- From LexisNexis® Mealey’s™ Daily Legal News.
The federal bankruptcy judge in Delaware presiding over the Chapter 11 proceeding of Vertis Holdings Inc. on Nov. 1 approved $ 150 million in post-petition financing that may pave the way for the company to continue operating and search for a stalking horse bidder (In Re: Vertis Holdings Inc., No. 12-12821, Chapter 11, D. Del. Bkcy.).
On Oct. 10, Vertis filed for Chapter 11 bankruptcy in the U.S. Bankruptcy Court for the District of Delaware.
As of the date Vertis filed its bankruptcy petition, the company was indebted to its prepetition lenders for $ 104.1 million, comprising $ 88.3 million in revolving credit advances.
Prior to filing its bankruptcy, Vertis arranged with a lender to obtain $ 175 million in post-petition financing, also known as debtor-in-possession (DIP) financing; however, Bankruptcy Judge Christopher S. Sontchi authorized just $ 150 million.
The bankruptcy judge said the $ 150 million in DIP funding would comprise a letter of credit subfacility of $ 25 million and what is known as a swing line subfacility also in the amount of $ 25 million. The remaining $ 100 million would be available for other general expenses, the bankruptcy judge said.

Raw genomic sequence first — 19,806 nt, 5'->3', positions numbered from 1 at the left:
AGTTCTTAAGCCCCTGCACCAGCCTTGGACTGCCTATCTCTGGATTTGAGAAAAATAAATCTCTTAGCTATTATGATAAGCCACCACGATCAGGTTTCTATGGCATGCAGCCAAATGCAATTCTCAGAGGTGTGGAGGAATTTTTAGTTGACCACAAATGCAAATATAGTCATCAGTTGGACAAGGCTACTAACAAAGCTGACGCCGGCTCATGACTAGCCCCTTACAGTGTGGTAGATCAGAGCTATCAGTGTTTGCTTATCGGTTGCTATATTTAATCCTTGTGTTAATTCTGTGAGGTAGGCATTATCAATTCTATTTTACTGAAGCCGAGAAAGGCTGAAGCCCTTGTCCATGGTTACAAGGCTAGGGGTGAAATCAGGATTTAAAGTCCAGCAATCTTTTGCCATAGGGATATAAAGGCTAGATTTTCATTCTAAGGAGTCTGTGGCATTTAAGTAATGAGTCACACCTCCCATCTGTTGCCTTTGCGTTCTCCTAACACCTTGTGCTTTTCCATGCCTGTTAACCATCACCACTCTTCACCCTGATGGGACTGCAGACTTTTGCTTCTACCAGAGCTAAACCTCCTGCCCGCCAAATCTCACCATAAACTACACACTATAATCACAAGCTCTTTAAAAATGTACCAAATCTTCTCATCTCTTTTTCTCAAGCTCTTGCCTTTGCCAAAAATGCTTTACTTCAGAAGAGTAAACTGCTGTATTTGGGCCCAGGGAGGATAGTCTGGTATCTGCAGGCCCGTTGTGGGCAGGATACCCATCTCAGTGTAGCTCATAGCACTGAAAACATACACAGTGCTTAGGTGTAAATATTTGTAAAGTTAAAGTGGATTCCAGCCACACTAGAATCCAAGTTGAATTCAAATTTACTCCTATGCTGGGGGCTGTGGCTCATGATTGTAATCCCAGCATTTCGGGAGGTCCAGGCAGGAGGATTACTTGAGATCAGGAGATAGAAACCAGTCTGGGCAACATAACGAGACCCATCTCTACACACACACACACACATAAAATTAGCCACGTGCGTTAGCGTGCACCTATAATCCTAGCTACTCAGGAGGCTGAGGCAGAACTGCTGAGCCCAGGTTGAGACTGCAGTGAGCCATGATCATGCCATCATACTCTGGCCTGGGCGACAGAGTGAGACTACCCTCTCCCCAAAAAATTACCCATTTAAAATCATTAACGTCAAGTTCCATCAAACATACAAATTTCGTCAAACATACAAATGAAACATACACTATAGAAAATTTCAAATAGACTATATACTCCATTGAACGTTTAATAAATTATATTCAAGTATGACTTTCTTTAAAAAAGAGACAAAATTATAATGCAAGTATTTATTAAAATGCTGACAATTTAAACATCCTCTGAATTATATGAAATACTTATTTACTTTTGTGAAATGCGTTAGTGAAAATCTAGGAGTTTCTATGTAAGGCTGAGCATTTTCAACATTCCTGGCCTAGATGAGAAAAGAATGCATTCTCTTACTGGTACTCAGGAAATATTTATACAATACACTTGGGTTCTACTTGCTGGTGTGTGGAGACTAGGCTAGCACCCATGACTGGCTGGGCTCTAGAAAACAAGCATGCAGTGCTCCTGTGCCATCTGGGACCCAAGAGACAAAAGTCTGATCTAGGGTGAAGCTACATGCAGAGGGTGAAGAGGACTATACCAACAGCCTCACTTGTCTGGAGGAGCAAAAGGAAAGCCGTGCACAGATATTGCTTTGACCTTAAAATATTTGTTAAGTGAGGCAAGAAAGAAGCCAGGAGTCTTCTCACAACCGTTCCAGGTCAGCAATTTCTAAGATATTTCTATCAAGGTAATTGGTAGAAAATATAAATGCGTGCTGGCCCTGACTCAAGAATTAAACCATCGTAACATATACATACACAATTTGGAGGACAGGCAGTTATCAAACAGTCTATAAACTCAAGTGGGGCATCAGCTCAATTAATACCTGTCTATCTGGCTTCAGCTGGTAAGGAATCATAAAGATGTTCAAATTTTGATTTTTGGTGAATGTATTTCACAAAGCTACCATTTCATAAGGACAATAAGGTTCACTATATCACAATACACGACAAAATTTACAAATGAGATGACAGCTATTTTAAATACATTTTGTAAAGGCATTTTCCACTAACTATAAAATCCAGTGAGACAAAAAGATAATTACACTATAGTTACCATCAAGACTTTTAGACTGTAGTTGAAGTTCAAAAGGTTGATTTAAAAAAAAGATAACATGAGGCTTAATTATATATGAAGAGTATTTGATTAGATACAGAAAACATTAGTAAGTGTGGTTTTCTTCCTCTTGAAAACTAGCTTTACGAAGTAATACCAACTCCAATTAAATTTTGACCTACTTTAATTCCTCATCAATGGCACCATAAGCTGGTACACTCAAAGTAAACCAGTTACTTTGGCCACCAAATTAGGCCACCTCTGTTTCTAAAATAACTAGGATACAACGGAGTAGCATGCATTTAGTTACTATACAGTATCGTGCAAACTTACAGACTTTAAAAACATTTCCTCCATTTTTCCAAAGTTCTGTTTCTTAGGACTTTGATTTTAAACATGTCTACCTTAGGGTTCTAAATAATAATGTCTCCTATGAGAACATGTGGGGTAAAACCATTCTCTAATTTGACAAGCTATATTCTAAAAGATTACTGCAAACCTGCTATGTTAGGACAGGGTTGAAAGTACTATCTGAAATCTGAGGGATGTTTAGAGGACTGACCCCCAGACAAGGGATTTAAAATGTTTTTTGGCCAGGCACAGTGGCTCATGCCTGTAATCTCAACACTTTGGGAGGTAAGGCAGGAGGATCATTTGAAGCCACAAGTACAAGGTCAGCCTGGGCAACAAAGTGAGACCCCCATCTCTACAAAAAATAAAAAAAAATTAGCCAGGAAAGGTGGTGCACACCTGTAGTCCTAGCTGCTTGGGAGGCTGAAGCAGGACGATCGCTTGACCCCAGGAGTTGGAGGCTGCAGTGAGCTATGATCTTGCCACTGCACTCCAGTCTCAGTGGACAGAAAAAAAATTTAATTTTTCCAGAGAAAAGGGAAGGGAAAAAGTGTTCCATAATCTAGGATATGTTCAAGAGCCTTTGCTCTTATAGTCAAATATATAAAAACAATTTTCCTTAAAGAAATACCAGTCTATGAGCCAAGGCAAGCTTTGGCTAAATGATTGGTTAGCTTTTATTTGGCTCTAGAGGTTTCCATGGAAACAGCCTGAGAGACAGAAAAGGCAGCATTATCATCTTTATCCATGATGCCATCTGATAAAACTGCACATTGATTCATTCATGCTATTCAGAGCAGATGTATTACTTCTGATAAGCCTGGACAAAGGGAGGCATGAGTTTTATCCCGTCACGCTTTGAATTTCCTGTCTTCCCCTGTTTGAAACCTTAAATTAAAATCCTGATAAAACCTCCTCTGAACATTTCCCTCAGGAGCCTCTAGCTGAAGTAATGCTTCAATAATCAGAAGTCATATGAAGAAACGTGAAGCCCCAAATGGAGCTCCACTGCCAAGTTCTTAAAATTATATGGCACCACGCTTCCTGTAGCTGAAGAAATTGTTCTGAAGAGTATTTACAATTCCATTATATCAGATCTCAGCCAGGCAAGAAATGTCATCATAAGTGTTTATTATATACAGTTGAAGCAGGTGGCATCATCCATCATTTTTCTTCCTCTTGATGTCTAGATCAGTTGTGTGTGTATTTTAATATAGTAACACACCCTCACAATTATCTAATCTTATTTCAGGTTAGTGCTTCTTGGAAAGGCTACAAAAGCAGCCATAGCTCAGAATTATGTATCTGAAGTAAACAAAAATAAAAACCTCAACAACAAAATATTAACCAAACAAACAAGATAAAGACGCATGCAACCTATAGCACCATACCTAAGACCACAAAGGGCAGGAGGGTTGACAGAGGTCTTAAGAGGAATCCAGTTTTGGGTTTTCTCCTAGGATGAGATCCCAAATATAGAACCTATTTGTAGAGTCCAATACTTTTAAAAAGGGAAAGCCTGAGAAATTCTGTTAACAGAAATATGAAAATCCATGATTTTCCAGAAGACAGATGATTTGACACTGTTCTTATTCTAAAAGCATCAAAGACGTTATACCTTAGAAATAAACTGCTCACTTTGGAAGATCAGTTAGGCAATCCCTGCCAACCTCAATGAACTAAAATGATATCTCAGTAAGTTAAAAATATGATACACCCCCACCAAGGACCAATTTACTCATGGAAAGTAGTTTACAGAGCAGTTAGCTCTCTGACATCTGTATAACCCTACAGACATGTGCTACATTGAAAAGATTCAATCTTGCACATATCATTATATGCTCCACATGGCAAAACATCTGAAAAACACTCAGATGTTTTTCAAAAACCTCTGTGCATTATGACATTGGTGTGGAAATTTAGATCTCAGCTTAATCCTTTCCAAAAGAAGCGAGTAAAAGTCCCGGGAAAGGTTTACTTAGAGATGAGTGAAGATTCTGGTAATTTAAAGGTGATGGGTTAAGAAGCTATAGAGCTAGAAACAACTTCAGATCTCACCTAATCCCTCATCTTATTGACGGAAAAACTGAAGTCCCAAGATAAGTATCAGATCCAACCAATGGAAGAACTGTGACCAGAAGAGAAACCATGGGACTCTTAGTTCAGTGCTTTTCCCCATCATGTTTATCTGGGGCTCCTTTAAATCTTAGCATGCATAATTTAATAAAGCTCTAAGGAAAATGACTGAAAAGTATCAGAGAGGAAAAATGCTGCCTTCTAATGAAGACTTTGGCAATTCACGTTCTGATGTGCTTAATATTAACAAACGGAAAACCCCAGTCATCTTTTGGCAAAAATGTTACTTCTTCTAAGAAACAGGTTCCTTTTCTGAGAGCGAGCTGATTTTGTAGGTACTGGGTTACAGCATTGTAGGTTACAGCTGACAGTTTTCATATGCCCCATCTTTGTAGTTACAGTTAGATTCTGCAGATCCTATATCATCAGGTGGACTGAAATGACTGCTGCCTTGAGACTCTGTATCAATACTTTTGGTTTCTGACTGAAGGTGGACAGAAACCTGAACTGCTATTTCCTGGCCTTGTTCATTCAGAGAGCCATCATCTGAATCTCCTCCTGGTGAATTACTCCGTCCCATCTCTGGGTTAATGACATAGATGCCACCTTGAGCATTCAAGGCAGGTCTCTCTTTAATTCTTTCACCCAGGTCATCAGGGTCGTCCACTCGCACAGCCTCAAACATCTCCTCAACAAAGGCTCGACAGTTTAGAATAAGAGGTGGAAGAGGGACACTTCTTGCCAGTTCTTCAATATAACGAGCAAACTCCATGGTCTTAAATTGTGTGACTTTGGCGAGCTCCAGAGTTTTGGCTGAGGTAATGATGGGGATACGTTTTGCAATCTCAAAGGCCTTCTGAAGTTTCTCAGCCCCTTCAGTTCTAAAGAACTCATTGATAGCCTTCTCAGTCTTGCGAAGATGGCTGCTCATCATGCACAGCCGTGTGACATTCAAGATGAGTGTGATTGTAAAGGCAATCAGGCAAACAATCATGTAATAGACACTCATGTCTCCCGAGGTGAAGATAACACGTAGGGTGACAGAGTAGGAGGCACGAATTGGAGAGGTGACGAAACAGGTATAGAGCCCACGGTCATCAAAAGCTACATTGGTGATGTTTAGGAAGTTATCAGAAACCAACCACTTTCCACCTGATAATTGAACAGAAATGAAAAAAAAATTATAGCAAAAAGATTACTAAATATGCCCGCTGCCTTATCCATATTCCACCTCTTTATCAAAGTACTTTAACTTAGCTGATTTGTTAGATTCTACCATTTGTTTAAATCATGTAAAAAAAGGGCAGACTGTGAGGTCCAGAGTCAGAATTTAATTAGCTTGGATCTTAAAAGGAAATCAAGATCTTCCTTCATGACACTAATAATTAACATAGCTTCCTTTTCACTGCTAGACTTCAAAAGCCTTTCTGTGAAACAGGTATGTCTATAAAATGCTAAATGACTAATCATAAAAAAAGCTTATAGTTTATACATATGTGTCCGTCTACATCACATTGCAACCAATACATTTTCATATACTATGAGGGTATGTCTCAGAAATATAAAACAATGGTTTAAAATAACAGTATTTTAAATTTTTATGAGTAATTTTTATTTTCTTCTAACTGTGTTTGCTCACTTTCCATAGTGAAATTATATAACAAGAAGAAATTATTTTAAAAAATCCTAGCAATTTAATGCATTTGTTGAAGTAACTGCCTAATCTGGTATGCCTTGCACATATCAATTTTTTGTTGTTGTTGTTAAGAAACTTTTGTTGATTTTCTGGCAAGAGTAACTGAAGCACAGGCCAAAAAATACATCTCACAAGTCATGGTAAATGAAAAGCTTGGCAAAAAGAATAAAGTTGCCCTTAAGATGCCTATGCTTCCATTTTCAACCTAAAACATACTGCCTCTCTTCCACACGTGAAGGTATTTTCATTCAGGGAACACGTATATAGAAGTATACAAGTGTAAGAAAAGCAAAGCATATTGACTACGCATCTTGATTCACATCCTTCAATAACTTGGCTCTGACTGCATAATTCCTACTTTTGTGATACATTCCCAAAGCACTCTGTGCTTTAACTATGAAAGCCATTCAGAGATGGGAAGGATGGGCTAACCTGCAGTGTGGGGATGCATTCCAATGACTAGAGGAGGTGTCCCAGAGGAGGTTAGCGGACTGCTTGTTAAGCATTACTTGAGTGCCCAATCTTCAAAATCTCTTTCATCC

Under the terms of the DIP order, Vertis is required to reimburse its prepetition lenders for various expenses incurred by the lenders under the loan agreement.
Furthermore, the bankruptcy judge said it would be considered a default of the DIP order if Vertis seeks authority to incur a claim or grants a lien that has a priority superior to those granted in the final order to the DIP agent and the DIP lenders.
Under the DIP order, Vertis also waives its right to assert a claim under 11 U.S. Code Section 506(c) for any costs and expenses incurred in connection with the preservation, protection or enhancement of, or realization by the DIP agent, the DIP lenders, the prepetition agent or the prepetition lenders upon the DIP collateral and the prepetition collateral.